II. [Malicious mischief is the next species of injury to private property, which the law considers as a public crime. This is such as is done, not animo furandi, or with an intent of gaining by another's loss; which is some, though a weak excuse; but either out of a spirit of wanton cruelty, or of black and diabolical revenge; in which it bears a near relation to the crime of arson: for as that affects the habitation, so this does the other property of individuals.] And therefore any damage arising from this mischievous disposition, though only a trespass at com

(n) 24 & 25 Vict. c. 96, s. 98. tations, dealers in marine stores are As to guilty receivers in the case of placed under regulations by 17 & anchors, &c., see 1 & 2 Geo. 4, c. 76, 18 Vict. c. 104, s. 480, and in old s. 10; 9 & 10 Vict.c. 99, s. 29. In the metals by 34 & 35 Vict. c. 112, s. 13. case of post letters, &c., see 7 Will. 4 See also 27 & 28 Vict. c. 91, ss. 3, & 1 Vict. c. 36, ss. 30, 41, 42; 9 & 10 10, 11. Vict. c. 24, s. 1; 16 & 17 Vict. c. 99; (0) See Marshall v. Fox, Law 20 & 21 Vict. c. 3 ; 27 & 28 Vict. Rep., 6 Q. B. 370. As to searching c. 47. In order, as far as possible, for stolen property, see 34 & 35 Vict. to prevent this crime in reference c. 112, s. 16. As to the evidence to articles affording peculiar temp- to prove guilty knowledge, ib. s. 19.

mon law, is now, by a multitude of enactments (recently consolidated into a single statute) made highly penal.

The statute here referred to is in substitution of a prior Act with a similar object (the 7 & 8 Geo. IV. c. 30); and it is the 24 & 25 Vict. c. 97, passed in the year 1861, "to consolidate and amend the statute law relating to malicious injuries to property” (p). And as to such injuries we may premise in general that though malice is the usual motive for this class of crimes, yet the statute contains an express enactment that its provisions shall equally apply and be enforced, whether the offence shall be committed from malice conceived against the owner of the property in respect of which it shall be committed or otherwise (9). Some of the provisions of this Act are noticed in other parts of the work, and they are too numerous for complete enumeration. It may be mentioned, however, that it makes provision against malicious injuries to silk, woollen, linen, cotton, hair, mohair, or alpaca goods in the process of manufacture, or to the machines employed therein (r); to machines used in other manufactures (s); to hopbinds(t); to dwelling-houses and other buildings (u); to trees and shrubs adjoining dwelling-houses (x); or else

years.

(p) The numerous statutes cited (t) Sect. 19, felony, fourteen by Blackstone in reference to malicious injuries to property, are all (u) Sects. 9, 10. If by explosion repealed by 7 & 8 Geo. 4, c. 27. of gunpowder or other explosive

(9) 24 & 25 Vict. c. 97, s. 58. substance in a dwelling-house, and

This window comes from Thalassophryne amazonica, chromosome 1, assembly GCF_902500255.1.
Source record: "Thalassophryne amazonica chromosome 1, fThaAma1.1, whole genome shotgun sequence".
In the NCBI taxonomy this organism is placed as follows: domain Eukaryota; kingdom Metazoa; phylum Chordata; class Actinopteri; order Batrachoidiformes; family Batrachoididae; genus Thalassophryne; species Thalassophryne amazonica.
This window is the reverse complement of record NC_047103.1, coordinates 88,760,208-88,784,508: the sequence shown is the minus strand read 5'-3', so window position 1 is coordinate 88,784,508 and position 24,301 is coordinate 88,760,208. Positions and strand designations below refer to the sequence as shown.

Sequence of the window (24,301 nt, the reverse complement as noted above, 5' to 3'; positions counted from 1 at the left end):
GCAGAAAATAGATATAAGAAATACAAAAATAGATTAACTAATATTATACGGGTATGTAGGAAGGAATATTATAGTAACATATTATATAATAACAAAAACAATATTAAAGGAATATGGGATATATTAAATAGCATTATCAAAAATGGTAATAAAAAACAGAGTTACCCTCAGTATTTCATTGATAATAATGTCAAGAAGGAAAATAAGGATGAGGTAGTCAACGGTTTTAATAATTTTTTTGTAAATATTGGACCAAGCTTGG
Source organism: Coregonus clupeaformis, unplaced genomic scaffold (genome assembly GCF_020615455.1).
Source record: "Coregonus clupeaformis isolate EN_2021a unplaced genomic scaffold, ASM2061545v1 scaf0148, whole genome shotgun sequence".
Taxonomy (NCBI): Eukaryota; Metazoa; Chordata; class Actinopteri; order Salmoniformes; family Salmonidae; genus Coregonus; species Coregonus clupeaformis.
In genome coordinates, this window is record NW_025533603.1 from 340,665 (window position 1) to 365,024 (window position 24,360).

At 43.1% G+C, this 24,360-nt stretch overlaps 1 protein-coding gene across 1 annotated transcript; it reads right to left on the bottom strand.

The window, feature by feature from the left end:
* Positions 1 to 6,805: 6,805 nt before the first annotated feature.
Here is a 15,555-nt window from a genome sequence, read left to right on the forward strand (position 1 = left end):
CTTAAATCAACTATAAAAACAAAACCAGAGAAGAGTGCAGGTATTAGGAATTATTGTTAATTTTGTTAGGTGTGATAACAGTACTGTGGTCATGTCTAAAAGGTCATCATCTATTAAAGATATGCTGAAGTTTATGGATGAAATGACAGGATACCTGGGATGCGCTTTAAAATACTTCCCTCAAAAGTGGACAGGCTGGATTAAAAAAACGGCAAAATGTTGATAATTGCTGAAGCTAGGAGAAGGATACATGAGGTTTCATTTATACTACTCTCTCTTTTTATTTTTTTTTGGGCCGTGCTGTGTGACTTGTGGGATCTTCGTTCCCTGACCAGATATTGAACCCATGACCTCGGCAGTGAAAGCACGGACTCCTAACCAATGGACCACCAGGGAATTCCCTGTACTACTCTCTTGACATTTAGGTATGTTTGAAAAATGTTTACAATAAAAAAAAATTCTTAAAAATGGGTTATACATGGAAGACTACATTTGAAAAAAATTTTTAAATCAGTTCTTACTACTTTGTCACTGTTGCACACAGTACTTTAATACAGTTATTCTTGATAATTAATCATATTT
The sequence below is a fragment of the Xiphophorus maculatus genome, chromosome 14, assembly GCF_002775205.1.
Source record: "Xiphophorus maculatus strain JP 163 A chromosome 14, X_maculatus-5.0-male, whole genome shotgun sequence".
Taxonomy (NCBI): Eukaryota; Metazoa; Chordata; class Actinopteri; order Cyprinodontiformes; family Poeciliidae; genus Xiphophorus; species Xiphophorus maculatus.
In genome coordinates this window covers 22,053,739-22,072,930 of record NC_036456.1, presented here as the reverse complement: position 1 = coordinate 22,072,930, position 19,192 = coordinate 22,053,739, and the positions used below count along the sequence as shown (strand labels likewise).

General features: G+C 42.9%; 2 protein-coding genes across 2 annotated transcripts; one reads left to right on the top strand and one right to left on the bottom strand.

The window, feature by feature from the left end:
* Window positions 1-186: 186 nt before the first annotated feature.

(r) Sect. 14; felony, extreme of the life of any person be endanpenal servitude, life. Where the gered, felony, life; if by placing prisoner is convicted on indictment such explosive substance in any for either a felony or a misdemeanor building, with intent to destroy it, under this Act, and the punishment felony,fourteen years. By scct. 13, inflicted is by way of imprisonment, any tenant of a building unlaw. it may be to the extent of two fully and maliciously pulling it or years, with or without liard labour any part of it down in severing fixand solitary confinement, and, if a tures, is guilty of a misdemeanor. male under sixteen, whipping.

(«) Sect. 20, (if injury done ex(8) Sect. 15, felony, seren years. ceed 11.,) felony, fire years. (See (See The Queen v. Fisher, Law Rep., 27 & 28 Vict. c. 47.) 1 C. C. 7.)

where (y); to garden produce (z); to vegetable productions growing elsewhere (a); to fences (6); to mines (c), and mining engines (d); to sea banks and walls (e); to navigable rivers and canals (f); to ponds (9); to bridges and viaducts (h); to turnpike gates (i); to railway and railway carriages or engines (k); to electric or magnetic telegraphs (I); to works of art in public places (m); to cattle (n); to other animals (o); to ships and vessels (P); to buoys and sea marks (9); and to wrecks (r). And all of these injuries are made,-according to their several degrees of mischief or malignity,-either felonies or misdemeanors, or else offences such as may be disposed of, by way of summary conviction, before a justice of the peace (s). The Act also contains a general provision, that whosoever shall unlawfully and maliciously commit any damage, injury, or spoil to or upon any real or personal property whatsoever, either of a public or private nature, for which

(y) 24 & 25 Vict. c. 97, s. 21, (if injury done exceed 51.,) felony, five years. (See 27 & 28 Vict. c. 47.) If, however, the injury to the tree, &c., wherever growing, do not amount to 18., then a first offence is only punishable by way of summary conviction.-Sect. 22.

(2) Sect. 23, first offence, summary conviction ; second offence, felony, extreme of penal servitude, five years. (27 & 28 Vict. c. 47.)

(a) Sect. 24, summary conviction.

(6) Sect. 25, summary conviction.

(c) Sect. 28, felony, seven years.
(d) Sect. 29, felony, seven years.
(e) Sect. 30, felony, life.
(f) Sect. 31, felony, seven years.
(9) Sect. 32, felony, seven years.
(1) Sect. 33, felony, life.

(i) Sect. 34, misdemeanor, fine and imprisonment as at common

law.

(k) Sect. 35, felony, life. And see sect. 36, as to misdemeanor, by obstructing engines, &c., by any unlawful act, or wilful omission or neglect.

(1) Sects. 37, 38, misdemeanor, imprisonment.

(m) Sect. 39 (re-enacting 8 & 9 Vict. c. 44, repealed by 24 & 25 Vict. c. 95), misdemeanor, imprisonment.

(n) Sect. 40, felony, fourteen years.

(0) Sect. 41, summary conviction.

(p) Sects. 42–47, felony, life, fourteen or seven years, according to the nature of the injury.

(9) Sect. 48, felony, seven years.

(ro) Sect. 49, felony, fourteen years.

(8) Vide post, chapter on Summary Convictions.